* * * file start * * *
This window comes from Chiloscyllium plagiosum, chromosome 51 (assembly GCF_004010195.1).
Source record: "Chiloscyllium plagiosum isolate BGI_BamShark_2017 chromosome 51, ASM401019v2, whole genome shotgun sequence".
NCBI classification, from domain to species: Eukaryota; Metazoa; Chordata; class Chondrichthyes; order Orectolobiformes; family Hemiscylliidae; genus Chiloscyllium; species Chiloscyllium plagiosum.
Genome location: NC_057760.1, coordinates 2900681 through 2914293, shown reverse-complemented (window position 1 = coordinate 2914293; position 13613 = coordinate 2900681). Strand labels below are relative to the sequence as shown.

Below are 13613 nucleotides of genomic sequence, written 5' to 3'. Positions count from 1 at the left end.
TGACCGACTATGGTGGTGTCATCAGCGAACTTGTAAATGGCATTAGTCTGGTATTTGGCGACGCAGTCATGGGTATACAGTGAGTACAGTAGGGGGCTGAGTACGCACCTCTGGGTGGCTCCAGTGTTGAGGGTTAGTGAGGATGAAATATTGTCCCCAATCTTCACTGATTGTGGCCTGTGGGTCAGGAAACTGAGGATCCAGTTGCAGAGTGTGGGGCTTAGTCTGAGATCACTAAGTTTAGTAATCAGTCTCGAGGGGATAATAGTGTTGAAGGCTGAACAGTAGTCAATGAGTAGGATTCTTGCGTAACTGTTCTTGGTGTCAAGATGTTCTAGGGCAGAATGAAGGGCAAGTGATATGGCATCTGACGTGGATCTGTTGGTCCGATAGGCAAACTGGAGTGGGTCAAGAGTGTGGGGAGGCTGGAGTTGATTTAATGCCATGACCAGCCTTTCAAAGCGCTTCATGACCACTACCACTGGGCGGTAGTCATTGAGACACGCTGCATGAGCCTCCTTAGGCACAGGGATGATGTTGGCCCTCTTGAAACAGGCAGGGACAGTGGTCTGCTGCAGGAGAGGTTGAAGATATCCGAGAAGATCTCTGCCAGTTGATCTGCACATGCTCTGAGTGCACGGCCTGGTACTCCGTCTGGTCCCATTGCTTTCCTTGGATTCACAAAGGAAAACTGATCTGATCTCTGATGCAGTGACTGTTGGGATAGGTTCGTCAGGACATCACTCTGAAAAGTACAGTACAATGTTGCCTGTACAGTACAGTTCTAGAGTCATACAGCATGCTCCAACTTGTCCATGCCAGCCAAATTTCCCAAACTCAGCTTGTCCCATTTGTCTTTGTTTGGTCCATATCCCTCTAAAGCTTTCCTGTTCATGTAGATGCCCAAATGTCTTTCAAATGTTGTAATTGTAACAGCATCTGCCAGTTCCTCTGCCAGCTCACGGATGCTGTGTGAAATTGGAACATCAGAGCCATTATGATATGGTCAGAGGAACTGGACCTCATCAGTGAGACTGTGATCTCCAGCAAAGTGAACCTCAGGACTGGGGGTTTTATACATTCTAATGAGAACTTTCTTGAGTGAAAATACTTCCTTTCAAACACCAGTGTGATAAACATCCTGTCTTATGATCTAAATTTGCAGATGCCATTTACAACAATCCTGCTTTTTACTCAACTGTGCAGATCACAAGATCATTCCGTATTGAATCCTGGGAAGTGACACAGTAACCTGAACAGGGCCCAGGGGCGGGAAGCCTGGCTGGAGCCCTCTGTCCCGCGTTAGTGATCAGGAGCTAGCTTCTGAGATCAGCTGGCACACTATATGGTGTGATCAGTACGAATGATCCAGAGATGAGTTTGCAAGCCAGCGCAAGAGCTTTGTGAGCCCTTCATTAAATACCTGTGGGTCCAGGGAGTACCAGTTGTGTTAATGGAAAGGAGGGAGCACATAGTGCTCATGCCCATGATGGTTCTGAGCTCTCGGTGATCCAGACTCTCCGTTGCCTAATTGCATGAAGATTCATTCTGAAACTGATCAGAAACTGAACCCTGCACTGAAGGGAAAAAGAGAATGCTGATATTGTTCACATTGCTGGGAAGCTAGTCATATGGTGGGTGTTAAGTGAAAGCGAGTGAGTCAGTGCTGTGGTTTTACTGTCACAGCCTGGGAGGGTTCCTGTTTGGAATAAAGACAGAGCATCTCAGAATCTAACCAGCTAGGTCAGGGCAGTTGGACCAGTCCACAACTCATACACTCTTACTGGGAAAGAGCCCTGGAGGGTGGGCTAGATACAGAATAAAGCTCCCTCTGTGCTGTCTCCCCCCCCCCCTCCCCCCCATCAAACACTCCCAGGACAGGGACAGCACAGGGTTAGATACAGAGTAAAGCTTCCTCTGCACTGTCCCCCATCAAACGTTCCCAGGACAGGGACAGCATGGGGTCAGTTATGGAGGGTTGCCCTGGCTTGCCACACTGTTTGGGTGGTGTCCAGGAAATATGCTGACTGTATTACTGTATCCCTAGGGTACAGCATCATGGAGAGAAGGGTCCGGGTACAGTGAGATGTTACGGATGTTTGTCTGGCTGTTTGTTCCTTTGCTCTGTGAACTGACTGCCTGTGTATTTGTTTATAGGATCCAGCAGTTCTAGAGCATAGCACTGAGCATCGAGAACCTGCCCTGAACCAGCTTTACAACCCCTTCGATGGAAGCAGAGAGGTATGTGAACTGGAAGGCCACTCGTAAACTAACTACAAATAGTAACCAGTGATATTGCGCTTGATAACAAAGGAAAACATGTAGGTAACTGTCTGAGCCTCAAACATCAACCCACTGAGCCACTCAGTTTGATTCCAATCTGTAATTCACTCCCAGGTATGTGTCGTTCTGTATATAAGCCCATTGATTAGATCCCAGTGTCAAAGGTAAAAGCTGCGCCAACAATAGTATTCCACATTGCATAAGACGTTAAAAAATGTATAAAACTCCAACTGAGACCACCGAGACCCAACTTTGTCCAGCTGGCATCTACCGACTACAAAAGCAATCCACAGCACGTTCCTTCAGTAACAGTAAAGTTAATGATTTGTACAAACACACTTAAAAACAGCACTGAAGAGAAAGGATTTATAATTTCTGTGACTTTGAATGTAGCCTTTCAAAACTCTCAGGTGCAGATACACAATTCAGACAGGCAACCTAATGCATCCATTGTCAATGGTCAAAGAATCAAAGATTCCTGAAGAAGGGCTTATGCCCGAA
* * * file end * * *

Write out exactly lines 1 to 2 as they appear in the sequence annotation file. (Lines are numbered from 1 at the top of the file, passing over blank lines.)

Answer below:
This window comes from Chiloscyllium plagiosum, chromosome 51 (assembly GCF_004010195.1).
Source record: "Chiloscyllium plagiosum isolate BGI_BamShark_2017 chromosome 51, ASM401019v2, whole genome shotgun sequence".